Why glycerin is used in pressure gauge?
Glycerin is the most commonly used liquid in liquid-filled gauges. Glycerin-filled gauges are a good value and provide good vibration dampening for applications at room temperature. These gauges work well in temperatures between -4 ° F and + 140 ° F (-20 ° C and + 60 ° C)
Other liquids used in pressure gauges
Silicone and other comparable oils have lower viscosities even at very low temperatures; therefore, silicone-filled gauges are better for applications with extreme temperature variations, especially in colder climates and when icing may be expected. Their working temperature range extends from -40°F to +140°F (-40°C to +60°C).
Halocarbon-filled gauges are better suited to applications that involve oxidizing agents such as chlorine, oxygen and hydrogen peroxide. They work within the same temperature range as glycerin-filled gauges, that is from -4°F to +140°F (-20°C and +60°C)…
Why liquid is used in pressure gauges?
Liquid-filled pressure gauges provide a number of advantages:
- The liquid absorbs the vibration and pressure peaks
- The liquid cushioning action allows the operator to take readings during dynamic load and rapid vibration conditions
- The liquid lubricates all moving elements, which drastically reduces wear and tear on movement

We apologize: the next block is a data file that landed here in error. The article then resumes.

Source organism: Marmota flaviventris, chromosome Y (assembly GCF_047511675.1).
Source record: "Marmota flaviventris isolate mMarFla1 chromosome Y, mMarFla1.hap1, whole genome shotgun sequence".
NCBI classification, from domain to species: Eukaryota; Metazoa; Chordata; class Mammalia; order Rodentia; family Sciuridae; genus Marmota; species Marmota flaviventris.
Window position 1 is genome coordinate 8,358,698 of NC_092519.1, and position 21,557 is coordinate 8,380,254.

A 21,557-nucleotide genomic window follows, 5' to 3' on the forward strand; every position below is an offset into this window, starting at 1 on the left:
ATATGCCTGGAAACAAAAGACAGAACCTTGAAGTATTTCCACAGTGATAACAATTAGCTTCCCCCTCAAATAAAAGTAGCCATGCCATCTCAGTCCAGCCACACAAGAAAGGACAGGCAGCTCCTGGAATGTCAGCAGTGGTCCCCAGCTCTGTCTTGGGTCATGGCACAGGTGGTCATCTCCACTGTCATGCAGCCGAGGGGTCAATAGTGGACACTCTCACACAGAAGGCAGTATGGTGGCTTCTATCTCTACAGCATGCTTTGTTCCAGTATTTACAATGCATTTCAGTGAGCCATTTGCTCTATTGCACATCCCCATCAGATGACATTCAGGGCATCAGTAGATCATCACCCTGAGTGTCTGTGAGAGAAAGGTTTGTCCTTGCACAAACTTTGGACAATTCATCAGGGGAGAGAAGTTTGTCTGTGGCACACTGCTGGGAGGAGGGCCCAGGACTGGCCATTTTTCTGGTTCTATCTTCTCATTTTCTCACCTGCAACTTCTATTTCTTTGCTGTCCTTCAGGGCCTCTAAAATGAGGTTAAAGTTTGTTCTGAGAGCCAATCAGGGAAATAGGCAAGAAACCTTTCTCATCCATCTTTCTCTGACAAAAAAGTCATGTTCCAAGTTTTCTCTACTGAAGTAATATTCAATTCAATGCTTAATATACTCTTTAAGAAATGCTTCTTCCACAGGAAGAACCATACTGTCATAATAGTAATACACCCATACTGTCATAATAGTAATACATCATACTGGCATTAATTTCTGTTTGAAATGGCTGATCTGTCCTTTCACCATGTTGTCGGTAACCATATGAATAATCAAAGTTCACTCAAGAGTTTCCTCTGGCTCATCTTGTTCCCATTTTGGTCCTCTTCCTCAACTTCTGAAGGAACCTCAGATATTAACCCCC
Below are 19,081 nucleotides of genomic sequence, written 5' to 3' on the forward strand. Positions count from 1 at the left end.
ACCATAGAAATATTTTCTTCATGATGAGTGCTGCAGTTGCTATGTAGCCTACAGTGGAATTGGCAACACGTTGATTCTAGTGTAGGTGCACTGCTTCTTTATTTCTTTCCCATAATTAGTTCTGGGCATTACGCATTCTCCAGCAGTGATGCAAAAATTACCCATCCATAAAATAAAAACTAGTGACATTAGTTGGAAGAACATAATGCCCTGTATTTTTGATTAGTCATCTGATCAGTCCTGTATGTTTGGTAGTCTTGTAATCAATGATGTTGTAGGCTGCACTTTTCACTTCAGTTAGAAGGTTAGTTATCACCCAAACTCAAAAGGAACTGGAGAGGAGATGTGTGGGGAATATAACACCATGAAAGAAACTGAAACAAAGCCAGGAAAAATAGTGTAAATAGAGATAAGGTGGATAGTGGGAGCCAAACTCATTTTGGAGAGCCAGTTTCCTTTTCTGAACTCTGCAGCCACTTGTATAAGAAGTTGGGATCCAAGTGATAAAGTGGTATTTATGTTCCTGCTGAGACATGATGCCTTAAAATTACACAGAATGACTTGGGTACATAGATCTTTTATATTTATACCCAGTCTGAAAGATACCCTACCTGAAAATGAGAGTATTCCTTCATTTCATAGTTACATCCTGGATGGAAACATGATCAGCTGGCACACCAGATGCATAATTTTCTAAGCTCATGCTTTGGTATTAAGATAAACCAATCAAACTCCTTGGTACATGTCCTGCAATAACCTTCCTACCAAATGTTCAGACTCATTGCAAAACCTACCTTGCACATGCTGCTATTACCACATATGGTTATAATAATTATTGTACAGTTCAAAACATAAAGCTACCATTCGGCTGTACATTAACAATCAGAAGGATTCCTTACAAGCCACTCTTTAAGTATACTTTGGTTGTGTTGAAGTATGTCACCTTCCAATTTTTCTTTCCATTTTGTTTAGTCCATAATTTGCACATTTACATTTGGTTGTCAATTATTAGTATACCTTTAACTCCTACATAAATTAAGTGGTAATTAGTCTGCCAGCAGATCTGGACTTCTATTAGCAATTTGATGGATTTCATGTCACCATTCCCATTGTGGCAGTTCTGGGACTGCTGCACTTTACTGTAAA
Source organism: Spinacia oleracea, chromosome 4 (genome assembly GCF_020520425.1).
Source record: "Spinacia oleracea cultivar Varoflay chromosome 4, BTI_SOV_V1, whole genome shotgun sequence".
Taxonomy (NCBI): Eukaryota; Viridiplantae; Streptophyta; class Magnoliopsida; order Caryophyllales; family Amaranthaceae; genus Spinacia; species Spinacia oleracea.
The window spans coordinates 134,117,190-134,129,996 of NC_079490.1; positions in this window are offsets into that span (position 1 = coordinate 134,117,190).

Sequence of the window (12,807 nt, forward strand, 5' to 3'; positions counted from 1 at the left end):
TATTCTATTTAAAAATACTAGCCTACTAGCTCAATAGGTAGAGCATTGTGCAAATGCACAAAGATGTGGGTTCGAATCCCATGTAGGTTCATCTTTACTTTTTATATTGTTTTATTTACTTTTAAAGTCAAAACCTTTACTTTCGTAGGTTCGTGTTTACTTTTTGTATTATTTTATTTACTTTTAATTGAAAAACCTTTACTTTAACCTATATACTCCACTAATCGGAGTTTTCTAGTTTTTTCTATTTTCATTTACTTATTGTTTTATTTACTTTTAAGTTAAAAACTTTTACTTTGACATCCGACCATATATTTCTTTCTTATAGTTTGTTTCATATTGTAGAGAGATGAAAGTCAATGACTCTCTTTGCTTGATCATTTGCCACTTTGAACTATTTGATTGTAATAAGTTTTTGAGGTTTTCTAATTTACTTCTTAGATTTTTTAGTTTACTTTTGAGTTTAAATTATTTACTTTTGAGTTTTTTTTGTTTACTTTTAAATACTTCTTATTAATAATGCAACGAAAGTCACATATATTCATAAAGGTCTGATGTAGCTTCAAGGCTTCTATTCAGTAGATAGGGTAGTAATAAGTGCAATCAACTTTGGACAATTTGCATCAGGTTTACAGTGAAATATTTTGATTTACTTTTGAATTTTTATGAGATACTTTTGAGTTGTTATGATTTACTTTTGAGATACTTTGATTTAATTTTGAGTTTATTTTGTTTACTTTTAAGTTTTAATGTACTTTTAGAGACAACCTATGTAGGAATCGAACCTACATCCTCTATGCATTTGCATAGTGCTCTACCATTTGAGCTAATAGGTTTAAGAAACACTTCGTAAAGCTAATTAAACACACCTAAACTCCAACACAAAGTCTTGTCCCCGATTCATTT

- Because most liquid-filled meters are filled with non-aqueous liquid and hermetically sealed, they operate in corrosive environments and are immune to moisture penetration and icing, and shock effects are reduced. Liquid-filled gauges enhance the reliability and integrity of the measuring system for long periods under extreme operating conditions.
How to choose right liquid for pressure gauges?
The type of liquid used to fill the meter varies with the application. Although pure glycerin provides the best performance in most applications, each one has its own requirements. Guidelines to help ensure that A fluid corresponds appropriately with an application are:
- If icing is a problem, use indicators filled with silicone oil or other comparable liquids. They have low viscosity even at -60 degrees C.
- If the system has electrical accessories such as contacts, use insulating oils, and
- If extreme temperature fluctuations are expected, use silicone oils The higher the viscosity of the liquid, the greater its buffer capacity.
The reason for this is that the buffer changes in proportion to the viscosity dependent on the temperature of the filling liquid. The right degree
Damping depends on the performance requirements of the meter must comply, such as pointer response time, extreme pressure, vibration, and changes in pressure. Lenz can recommend specific fluids for applications game problem